Xeriscaping and Native Plants

Xeriscaping and Native Plants

facebook twitter email Print This
Montague, Ada

When it comes to sustainability, planet and pocketbook are often at odds. Some practices, however take care of both. Xeriscaping, for example, is the wise use of water through water-efficient landscaping. Studies have shown that incorporating appropriate design with native plants can cut down on water usage by 50%, maintenance and labor by 30%, fertilizers by 61%, fuel by 44%, and herbicides and pesticides by 22%.

 

 



Seven Principles of Xeriscaping

1. Plan and Design Comprehensively
2. Improve Soil with Amendments
3. Reduce Lawn Areas
4. Use Appropriate Plants and Group Them According to Water/Environmental Needs
5. Irrigate Efficiently
6. Use Mulches
7. Maintain Your Landscape


Benefits of Using Native Plants

Economic:
Lower Water and Maintenance Costs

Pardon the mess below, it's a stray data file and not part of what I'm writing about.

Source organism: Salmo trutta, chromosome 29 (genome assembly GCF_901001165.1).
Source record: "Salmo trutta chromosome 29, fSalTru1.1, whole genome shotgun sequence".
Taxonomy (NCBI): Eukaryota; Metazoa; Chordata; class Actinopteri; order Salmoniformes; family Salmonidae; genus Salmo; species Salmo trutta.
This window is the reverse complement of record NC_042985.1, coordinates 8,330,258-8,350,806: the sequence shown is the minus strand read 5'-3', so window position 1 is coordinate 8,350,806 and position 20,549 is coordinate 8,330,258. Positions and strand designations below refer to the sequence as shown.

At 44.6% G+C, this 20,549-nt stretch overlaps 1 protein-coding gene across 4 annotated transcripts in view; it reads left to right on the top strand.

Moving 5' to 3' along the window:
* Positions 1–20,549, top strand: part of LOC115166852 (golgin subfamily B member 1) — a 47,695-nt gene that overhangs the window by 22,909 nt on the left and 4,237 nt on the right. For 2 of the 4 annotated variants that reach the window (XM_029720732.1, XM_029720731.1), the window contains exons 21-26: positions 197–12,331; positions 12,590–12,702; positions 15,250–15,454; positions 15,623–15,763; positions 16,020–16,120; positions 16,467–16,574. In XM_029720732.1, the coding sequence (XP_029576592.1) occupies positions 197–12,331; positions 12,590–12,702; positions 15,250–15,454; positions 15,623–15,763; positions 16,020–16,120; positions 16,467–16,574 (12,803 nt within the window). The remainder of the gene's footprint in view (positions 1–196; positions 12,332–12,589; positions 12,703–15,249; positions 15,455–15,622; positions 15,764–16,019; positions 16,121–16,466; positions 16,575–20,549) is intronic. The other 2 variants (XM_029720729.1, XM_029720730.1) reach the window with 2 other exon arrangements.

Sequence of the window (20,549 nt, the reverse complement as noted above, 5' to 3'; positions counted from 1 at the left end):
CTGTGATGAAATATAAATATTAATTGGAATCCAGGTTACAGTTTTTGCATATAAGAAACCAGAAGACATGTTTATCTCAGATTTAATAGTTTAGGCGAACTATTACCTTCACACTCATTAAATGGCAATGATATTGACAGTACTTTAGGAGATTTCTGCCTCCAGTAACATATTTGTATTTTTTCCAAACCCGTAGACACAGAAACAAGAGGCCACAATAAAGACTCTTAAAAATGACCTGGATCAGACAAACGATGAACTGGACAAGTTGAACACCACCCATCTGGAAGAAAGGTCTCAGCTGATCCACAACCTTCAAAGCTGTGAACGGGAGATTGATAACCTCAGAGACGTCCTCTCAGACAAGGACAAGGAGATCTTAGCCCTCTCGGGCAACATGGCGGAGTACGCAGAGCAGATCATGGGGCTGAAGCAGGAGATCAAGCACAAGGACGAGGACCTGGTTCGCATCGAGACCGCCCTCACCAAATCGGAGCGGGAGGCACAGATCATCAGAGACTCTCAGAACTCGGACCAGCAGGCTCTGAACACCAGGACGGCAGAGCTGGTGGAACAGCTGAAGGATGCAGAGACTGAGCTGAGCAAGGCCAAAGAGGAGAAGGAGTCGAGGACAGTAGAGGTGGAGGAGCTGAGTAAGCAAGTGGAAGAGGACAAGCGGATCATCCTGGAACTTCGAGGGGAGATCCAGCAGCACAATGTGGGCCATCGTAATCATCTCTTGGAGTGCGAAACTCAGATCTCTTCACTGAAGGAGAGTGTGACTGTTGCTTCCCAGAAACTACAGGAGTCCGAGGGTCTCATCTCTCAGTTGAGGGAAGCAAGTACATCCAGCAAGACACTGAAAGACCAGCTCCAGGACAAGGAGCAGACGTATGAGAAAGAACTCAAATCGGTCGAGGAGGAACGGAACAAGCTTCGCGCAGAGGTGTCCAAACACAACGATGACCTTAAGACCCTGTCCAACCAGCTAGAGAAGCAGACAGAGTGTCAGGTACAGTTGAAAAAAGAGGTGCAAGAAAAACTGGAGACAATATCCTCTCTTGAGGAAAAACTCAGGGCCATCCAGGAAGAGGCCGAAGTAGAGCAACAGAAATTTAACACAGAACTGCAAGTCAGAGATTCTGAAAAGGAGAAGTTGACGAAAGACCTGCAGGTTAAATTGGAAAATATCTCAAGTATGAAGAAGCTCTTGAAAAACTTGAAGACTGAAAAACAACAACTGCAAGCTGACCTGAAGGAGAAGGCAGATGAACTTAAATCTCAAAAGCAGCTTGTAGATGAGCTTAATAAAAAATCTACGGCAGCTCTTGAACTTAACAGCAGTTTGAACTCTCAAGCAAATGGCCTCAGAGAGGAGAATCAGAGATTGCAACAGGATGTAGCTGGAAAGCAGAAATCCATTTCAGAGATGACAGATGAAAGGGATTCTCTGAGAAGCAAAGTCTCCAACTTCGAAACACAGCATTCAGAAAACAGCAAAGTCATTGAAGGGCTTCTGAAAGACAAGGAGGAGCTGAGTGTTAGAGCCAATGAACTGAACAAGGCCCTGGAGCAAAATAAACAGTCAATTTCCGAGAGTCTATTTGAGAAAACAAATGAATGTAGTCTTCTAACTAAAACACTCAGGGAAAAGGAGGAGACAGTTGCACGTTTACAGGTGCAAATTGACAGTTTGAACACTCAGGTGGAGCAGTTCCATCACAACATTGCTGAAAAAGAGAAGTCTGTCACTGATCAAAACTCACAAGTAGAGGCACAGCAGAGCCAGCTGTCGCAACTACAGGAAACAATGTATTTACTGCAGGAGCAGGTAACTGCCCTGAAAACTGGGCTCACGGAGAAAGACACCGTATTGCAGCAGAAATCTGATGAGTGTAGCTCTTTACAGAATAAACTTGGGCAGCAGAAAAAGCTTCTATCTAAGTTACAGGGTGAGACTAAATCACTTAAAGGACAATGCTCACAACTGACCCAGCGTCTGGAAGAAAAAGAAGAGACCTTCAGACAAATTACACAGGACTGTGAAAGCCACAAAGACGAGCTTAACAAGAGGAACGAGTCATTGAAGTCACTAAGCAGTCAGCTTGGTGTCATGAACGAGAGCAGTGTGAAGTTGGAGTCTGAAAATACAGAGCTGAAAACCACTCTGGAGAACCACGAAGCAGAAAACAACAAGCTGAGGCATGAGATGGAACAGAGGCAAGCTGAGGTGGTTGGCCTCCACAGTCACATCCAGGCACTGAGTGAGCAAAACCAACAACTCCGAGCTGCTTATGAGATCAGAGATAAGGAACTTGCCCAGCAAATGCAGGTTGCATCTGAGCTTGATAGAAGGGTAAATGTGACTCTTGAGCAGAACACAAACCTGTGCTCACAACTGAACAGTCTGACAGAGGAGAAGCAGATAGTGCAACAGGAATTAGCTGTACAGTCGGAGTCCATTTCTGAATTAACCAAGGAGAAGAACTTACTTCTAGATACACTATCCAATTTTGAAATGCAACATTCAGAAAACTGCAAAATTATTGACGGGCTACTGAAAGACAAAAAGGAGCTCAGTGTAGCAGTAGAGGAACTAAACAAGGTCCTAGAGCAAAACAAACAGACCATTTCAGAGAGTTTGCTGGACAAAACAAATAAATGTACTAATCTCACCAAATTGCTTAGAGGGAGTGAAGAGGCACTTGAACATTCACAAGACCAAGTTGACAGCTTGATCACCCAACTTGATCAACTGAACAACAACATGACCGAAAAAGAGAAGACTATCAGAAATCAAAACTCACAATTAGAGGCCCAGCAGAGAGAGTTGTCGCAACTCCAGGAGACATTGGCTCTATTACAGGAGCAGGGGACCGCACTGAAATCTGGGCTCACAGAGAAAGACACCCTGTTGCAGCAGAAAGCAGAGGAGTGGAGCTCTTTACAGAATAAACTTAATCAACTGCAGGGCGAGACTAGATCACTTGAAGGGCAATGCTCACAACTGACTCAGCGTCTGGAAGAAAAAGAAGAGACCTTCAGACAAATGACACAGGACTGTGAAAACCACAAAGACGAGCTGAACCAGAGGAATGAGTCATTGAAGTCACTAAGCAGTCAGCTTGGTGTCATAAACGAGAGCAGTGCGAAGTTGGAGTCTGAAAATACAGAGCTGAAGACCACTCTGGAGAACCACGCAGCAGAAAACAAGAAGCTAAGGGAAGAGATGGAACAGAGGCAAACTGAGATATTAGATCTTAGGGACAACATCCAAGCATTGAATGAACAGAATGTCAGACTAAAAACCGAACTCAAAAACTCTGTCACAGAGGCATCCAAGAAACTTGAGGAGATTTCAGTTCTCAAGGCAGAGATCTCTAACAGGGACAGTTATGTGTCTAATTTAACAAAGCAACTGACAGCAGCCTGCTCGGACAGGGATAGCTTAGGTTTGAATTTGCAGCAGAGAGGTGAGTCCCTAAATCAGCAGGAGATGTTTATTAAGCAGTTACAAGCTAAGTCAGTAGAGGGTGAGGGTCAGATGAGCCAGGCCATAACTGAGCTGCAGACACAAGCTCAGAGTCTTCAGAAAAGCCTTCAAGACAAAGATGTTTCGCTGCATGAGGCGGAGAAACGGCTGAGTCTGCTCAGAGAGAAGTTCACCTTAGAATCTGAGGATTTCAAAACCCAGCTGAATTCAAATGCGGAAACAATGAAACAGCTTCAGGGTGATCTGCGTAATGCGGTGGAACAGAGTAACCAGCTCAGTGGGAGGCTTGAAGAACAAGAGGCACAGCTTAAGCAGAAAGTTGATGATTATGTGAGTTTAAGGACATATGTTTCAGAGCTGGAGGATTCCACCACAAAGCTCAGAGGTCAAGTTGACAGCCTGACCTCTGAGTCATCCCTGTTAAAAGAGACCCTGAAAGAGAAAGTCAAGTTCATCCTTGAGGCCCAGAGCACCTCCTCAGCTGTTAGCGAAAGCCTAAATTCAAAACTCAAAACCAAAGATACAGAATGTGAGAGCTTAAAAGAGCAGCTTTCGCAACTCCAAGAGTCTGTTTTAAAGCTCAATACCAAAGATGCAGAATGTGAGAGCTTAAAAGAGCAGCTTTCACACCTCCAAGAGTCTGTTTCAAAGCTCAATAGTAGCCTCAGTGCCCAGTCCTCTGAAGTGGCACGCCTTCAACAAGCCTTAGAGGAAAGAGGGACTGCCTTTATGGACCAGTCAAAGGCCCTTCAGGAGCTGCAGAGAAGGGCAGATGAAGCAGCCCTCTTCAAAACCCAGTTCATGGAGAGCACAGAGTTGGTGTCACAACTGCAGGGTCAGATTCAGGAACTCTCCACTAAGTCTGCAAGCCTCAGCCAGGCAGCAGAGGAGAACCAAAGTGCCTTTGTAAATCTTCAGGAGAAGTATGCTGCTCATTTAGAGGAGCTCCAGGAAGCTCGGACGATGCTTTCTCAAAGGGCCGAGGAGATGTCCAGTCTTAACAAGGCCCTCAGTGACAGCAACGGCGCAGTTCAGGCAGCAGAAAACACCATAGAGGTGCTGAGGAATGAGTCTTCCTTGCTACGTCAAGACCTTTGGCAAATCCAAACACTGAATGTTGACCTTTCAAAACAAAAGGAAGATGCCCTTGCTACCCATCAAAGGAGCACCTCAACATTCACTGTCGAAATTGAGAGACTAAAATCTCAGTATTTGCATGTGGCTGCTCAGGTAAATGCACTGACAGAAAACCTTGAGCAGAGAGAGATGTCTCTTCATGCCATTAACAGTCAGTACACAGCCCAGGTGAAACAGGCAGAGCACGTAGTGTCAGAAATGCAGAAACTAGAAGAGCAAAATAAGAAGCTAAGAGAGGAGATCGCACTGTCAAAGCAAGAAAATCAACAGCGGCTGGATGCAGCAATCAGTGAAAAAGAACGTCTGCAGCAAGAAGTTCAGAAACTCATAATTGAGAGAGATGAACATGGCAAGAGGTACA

Enhanced Real Estate Values
Increased Survivability of Plantings

Environmental:
Improved Water and Soil Conservation
Reduced Use of Petroleum Products
Improved Air Quality/Carbon Sequestration
Enhanced Urban Wildlife Habitat
Reduced Water Contamination

Aesthetic:
Increased Year-Round Visual Impact
Increased Urban Wildlife Viewing
Edible and Decorative Products


Common Native Plants in the Gallatin Valley

Grasses:
Blue Bunch Wheatgrass
Sheep Fescue
Blue-Eyed Mountain Grass

Wildflowers:
Lupine
Arnica
Aster
Mountain Bluebells
Shrubs
Cinquefoil
Pacific Willow


To learn more about xeriscaping, take the Montana Native Plant Society's online survey.

Appears in 
© 2000-2017 Outside Media Group, LLC
Powered by BitForge